You have to get to know your body! You should be able to look at the whiteboard and have a realistic estimate of how long each part of the workout will take you. This is not cheating or giving less than your best, it’s enabling you to create a plan; it is what every good athlete does. You have to set a pace and hold the pace to continue to progress. If you do the same thing every workout you will get the same result.
If you go out hot every workout and end up burning out and taking lots of rest in the middle of the workout your pace is not sustainable. You are not getting the most out of your workout. Learning to control the pace is essential to your performance. Controlling the pace does not only set you up for success, it enables you to control the lactate build-up in your system. This lactate build-up is what causes your muscles to ache and stop working.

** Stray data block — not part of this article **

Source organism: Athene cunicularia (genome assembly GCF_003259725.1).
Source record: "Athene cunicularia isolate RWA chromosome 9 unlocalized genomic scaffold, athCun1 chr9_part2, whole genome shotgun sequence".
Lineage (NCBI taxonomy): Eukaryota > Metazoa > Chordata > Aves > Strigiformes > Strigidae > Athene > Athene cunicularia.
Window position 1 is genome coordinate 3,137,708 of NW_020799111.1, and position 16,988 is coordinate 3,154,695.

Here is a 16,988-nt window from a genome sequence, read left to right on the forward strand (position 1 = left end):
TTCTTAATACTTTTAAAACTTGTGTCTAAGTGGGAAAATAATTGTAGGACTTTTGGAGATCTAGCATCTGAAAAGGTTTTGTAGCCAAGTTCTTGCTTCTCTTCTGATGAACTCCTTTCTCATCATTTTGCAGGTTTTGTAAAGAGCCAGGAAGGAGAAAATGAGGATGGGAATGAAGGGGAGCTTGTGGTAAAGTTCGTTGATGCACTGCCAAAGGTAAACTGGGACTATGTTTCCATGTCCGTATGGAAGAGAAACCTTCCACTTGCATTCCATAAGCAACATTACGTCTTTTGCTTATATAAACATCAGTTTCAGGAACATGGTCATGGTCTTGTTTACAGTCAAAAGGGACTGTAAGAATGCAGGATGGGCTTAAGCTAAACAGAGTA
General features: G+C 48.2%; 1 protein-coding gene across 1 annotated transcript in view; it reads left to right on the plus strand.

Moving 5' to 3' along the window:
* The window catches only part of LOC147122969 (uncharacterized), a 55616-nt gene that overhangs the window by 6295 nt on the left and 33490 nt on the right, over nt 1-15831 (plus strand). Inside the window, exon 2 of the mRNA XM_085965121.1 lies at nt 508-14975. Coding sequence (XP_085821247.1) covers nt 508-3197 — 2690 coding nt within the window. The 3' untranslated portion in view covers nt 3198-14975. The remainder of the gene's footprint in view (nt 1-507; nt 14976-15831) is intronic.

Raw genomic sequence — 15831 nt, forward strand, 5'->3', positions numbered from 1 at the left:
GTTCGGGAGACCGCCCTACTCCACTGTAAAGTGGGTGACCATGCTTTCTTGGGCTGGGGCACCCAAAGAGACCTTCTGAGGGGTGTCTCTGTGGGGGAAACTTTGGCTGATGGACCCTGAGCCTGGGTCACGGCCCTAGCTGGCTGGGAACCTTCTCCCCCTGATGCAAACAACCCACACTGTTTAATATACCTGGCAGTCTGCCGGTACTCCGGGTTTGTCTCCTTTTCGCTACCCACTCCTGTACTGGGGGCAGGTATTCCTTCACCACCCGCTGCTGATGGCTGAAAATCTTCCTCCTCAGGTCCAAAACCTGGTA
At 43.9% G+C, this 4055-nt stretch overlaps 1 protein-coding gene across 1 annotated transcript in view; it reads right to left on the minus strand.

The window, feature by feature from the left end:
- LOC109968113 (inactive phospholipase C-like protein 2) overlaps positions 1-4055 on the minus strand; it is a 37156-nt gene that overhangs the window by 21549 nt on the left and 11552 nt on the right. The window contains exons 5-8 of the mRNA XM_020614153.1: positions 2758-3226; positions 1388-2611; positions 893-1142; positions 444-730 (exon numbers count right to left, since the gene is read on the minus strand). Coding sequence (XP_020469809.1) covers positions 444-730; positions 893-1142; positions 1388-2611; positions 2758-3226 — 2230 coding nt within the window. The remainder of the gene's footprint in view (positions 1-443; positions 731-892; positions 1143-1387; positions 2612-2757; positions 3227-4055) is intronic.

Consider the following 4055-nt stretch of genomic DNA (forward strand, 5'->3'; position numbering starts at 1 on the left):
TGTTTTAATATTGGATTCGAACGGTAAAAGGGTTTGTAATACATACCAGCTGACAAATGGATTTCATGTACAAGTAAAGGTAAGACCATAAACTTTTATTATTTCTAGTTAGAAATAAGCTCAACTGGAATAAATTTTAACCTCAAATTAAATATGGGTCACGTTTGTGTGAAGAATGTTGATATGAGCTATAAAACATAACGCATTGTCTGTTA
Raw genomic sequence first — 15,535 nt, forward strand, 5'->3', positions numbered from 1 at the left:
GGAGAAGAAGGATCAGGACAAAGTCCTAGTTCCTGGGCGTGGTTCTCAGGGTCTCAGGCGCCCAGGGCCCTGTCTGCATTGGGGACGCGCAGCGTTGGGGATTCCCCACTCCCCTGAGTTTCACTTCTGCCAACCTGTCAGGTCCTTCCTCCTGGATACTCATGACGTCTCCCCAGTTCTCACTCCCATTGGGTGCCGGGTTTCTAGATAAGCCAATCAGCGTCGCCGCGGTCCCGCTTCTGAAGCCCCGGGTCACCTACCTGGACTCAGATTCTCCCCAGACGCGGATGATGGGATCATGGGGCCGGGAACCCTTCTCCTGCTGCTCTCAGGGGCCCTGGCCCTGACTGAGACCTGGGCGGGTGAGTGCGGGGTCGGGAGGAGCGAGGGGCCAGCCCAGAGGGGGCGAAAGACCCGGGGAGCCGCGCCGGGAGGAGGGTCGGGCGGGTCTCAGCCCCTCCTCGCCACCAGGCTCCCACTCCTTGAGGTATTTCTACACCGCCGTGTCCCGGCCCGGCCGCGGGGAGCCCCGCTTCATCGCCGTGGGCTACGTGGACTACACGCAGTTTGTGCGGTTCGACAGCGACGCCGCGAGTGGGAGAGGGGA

As you get fitter you will be able to flush out your system faster and more efficiently which will make you faster. Again by doing the same thing every time; going out hard, getting tired, slowing down, or resting, you are not training your body to flush out anything. The same goes for the opposite if you never push and you play it safe in workouts you will never find the next level. Some days you have to go for it and you may fail, but at least you tried and now next time you have a pace to go off.
Mistakes are where we learn about our pacing and our threshold. Creating a plan for yourself is a great first step. The next step is to analyze that plan- did it work? Did it not work? Why did it not work? What would you change? Reflecting on your performance is the best and easiest way to start learning your abilities and becoming self-aware.